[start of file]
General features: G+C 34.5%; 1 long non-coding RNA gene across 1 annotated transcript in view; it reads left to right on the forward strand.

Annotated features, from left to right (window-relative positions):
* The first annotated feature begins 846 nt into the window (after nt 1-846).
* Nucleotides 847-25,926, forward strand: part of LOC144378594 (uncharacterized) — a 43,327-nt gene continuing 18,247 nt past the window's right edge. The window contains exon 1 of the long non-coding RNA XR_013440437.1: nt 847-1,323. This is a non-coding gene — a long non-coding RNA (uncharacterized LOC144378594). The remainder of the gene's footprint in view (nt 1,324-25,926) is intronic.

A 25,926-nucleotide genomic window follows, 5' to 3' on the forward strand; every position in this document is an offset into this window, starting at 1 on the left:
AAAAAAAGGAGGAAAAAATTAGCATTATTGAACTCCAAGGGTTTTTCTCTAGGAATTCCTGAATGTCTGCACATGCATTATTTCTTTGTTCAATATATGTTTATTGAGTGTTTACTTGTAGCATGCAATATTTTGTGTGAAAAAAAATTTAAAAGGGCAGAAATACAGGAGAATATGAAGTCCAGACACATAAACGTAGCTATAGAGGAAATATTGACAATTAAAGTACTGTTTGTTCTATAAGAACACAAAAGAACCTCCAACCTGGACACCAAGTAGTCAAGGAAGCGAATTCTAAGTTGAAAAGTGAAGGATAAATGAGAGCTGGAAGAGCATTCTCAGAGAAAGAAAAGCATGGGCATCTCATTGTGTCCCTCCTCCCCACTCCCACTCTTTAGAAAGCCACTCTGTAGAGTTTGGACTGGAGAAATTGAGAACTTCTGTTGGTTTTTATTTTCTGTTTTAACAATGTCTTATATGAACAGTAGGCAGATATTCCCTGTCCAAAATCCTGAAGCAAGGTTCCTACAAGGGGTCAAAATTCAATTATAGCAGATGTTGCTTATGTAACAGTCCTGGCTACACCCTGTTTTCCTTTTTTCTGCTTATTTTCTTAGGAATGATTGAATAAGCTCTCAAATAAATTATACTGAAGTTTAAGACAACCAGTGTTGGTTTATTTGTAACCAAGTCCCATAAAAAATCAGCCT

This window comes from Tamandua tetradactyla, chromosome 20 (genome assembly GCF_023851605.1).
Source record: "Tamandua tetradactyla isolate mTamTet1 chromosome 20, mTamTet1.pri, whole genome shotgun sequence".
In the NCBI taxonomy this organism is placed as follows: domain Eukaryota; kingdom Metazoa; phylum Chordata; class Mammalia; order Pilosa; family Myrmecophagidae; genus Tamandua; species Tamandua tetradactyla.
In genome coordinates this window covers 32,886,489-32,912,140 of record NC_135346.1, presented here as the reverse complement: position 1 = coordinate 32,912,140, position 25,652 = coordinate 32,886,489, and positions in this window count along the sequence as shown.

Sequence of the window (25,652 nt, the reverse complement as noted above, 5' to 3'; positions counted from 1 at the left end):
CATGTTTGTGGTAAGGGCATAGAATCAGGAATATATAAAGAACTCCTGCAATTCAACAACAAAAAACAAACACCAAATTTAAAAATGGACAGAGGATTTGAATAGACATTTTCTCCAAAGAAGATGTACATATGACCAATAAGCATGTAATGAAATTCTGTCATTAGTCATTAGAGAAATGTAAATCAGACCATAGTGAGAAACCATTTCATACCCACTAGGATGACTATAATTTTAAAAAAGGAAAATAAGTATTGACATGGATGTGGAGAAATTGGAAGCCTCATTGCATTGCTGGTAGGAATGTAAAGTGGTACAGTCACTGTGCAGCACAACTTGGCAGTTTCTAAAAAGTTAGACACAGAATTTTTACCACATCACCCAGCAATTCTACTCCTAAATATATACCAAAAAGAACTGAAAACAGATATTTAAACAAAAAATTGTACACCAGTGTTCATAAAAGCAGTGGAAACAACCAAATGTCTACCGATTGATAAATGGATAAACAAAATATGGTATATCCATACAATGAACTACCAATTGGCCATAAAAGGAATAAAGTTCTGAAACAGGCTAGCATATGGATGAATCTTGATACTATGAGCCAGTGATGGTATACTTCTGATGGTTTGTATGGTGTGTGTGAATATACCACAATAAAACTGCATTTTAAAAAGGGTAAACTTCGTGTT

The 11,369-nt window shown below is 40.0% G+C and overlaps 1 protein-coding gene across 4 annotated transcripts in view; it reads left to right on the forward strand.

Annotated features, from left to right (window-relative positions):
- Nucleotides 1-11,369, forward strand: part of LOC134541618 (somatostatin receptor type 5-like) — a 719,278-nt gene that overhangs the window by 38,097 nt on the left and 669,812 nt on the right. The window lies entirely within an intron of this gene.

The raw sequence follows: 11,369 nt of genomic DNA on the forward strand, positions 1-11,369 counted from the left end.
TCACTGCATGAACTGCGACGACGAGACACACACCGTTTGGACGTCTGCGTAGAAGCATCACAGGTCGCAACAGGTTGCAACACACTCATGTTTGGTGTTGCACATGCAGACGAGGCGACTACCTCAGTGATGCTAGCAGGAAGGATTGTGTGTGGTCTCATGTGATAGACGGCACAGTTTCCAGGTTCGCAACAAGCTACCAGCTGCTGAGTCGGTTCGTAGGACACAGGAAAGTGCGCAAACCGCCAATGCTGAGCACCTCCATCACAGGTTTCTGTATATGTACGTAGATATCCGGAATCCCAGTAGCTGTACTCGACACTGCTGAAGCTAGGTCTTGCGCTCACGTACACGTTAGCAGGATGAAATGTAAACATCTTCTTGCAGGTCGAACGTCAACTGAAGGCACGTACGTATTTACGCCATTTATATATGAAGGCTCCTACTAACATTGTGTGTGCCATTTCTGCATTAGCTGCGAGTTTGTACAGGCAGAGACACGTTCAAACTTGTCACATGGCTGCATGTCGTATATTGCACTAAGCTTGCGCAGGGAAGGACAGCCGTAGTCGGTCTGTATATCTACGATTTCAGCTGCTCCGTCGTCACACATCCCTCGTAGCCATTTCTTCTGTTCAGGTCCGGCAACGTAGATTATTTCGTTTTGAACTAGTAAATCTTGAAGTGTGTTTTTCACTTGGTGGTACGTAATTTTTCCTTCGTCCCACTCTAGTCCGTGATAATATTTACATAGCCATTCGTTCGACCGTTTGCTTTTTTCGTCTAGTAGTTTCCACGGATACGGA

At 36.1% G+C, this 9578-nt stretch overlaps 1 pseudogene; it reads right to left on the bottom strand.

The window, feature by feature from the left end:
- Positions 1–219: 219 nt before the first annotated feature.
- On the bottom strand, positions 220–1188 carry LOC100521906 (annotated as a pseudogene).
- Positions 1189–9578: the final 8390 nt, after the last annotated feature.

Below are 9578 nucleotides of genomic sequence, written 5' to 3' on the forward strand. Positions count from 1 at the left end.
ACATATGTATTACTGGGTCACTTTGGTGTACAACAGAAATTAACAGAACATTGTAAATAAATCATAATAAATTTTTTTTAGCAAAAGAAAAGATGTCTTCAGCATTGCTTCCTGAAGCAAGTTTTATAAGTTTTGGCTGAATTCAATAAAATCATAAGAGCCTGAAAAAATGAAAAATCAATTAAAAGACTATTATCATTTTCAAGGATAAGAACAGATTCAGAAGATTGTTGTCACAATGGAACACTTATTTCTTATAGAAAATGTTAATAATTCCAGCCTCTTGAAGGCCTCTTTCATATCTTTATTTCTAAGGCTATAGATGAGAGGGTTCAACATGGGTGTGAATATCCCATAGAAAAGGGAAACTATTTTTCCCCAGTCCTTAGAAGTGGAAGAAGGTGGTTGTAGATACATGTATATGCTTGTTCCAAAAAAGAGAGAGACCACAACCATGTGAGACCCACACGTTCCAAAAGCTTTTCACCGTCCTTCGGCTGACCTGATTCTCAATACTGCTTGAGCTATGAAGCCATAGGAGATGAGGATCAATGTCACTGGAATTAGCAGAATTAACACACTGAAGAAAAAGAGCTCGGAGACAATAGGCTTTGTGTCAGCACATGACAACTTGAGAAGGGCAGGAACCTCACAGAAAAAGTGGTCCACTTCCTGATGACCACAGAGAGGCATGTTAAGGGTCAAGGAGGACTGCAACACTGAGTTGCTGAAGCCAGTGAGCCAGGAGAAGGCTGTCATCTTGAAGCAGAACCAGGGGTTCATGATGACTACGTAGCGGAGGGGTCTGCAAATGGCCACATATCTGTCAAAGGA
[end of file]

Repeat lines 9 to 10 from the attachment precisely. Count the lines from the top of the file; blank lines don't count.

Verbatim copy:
In the NCBI taxonomy this organism is placed as follows: domain Eukaryota; kingdom Metazoa; phylum Chordata; class Mammalia; order Pilosa; family Myrmecophagidae; genus Tamandua; species Tamandua tetradactyla.
In genome coordinates this window covers 32,886,489-32,912,140 of record NC_135346.1, presented here as the reverse complement: position 1 = coordinate 32,912,140, position 25,652 = coordinate 32,886,489, and positions in this window count along the sequence as shown.